An Interview With: Jack Allan

Who are you and where did you study?

Hi I'm Jack Allan originally hailing from Norwich and I studied at Middlesex University in North London.

What is your artist statement for the body of work “The Anthropology of Plants“?

This collection is an investigation into the choices that are consciously made concerning plants. People have varying interactions with plants, be it for food or decoration, but the urge for controlling them is the common connection. With the inability to move, most of a plant’s life is dictated by the owner. Whether the subjects are pressed against glass or left out in the open, this collection intends to catalogue the methods people employ when keeping plants. The aim of this project, in particular, is to showcase lazy or totally mindless approaches, and the impressions left of the persons involved.

What/who do you think your main influences are?

I find myself very inspired by William Eggleston, Walker Evans and Mitch Epstein (in particular 'New York Arbor' but also Dutch golden age painters.

Photography connected to anthropology is not normally about aesthetics more functional documentation, taking this in consideration how did you decide what images would be best to use?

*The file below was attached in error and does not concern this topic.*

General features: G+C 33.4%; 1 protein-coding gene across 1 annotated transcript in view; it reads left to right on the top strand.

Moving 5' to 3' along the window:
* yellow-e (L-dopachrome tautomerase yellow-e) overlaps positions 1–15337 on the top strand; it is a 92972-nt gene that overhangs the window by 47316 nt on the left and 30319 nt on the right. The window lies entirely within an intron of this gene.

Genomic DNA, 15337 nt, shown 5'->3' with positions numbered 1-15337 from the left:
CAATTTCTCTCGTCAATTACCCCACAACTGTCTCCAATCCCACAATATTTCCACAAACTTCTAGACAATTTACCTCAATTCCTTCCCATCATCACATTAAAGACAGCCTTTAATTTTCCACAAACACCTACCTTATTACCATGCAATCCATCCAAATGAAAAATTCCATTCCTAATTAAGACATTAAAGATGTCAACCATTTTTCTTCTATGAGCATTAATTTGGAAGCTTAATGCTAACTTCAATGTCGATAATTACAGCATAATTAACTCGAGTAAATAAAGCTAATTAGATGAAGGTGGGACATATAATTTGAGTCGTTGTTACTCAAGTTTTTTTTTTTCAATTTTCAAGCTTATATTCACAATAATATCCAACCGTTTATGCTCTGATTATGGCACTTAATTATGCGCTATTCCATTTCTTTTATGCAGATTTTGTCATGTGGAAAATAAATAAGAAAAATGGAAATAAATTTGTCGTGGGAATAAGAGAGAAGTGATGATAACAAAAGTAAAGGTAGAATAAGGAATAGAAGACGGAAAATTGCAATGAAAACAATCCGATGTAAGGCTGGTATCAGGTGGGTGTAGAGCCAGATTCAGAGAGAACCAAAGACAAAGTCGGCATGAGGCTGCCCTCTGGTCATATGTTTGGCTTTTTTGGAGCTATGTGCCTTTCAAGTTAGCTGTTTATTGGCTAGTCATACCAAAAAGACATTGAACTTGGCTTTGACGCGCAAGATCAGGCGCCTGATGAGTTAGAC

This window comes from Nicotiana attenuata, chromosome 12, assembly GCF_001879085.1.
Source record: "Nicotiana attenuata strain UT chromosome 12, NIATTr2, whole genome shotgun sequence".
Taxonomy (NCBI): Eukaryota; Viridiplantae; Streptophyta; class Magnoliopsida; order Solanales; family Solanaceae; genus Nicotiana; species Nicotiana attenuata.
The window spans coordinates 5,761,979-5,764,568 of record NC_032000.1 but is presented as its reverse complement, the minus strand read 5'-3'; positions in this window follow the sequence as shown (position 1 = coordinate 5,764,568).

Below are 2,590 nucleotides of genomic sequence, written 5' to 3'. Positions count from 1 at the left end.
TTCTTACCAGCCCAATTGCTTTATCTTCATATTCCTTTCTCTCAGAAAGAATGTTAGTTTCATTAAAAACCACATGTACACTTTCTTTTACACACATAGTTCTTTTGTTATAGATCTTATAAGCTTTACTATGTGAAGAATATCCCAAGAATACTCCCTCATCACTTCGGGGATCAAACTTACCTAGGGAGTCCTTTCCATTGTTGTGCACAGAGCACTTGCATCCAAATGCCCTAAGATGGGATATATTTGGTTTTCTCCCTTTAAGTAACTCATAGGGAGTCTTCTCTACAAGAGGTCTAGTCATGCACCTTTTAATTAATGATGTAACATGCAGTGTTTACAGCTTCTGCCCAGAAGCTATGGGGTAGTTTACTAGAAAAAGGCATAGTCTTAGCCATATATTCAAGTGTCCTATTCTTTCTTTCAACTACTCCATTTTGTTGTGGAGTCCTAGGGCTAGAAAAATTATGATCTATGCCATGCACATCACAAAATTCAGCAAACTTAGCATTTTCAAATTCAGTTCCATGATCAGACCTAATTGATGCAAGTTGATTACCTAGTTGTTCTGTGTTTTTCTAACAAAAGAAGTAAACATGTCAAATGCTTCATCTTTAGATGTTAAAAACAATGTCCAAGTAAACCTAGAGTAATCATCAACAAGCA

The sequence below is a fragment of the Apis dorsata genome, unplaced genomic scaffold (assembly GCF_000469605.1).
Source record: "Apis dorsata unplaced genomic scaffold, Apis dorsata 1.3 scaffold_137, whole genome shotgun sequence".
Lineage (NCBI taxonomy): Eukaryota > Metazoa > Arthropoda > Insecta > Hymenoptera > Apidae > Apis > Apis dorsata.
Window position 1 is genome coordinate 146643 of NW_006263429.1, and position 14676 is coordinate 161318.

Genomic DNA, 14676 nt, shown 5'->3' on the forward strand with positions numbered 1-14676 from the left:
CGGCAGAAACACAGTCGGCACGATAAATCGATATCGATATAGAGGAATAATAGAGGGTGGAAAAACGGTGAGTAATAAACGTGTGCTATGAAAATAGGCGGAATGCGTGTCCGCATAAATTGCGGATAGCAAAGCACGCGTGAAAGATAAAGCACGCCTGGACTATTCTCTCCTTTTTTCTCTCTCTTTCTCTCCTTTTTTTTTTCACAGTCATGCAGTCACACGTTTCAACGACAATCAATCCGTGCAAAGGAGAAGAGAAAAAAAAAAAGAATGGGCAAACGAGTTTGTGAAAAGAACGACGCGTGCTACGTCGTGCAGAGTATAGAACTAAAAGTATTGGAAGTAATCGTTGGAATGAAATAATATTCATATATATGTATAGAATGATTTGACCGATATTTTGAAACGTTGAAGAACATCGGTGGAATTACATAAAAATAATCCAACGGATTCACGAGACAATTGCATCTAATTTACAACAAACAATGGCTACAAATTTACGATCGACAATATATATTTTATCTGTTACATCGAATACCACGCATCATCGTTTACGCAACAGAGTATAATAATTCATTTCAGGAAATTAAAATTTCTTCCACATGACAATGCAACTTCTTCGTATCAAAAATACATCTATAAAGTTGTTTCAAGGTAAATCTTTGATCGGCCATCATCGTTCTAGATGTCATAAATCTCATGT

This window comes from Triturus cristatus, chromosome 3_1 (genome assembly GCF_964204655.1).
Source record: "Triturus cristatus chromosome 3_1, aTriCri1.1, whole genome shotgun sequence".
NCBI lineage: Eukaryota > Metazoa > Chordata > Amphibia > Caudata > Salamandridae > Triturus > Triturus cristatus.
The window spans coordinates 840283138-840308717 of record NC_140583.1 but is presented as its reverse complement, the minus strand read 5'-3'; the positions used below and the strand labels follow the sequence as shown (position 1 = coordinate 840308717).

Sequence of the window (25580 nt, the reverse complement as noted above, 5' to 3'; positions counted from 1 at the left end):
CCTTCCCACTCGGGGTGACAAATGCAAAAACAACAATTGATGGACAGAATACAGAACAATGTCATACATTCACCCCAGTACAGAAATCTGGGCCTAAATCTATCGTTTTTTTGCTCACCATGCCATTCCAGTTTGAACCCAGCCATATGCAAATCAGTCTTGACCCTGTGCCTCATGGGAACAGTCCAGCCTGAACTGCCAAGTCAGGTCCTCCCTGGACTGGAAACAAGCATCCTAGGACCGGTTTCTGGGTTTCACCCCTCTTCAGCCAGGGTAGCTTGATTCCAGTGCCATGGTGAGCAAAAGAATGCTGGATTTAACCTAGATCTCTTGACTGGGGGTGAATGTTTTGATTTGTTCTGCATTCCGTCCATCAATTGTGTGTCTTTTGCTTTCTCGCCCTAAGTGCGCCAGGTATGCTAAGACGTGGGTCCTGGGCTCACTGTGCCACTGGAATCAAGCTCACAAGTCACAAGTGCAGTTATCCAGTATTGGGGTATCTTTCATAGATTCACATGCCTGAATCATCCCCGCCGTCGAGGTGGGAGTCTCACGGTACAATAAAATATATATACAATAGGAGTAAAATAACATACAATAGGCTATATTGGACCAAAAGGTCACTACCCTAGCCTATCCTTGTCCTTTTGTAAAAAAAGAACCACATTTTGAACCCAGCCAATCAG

With this idea, I found myself choosing images which displayed this idea of the landscaping or gardening job being just 'alright' and half arsed. Of course some of the chosen photographs are just decisions I would not personally be happy with if I had a choice in the plants care of placement. The choices made are a mixture of this and which images fit together in series. Trying to find a flow of images is the challenge.

How do you work when shooting a series?

Generally, I tend to envelop myself in the idea I'm working on and make it a point to make specific trips for 'project photo opportunities'. For this project I mapped out locations to start at and just take it from there with little direction for the first hour or so, perhaps deciding to travel north for however long, or follow a road to its end. London is hard to find yourself stranded from public transport, so this helps greatly. 

Your images seem to use ambient light, if you were to use lighting how do you think this would affect the project?

It would allow me to shoot during the night, but I feel if I was using strobes or flashes I would draw too much attention to myself. I tend to try and be unobtrusive when shooting this project compared to others I have done in the past.

How would you like the viewer to feel in response to your work?

I would hope they would find humour in some of the pathetic displays of plant life in the city. 

What is the best piece of advice you could give the viewers of The Pupil Sphere?

Shoot whatever format and just get good images. Film or digital, none cares much in the end, do whatever feels right to you.

 

All images copyright of Jack Allan

Website: http://jack-allan.com

Instagram: www.instagram.com/ruffun/

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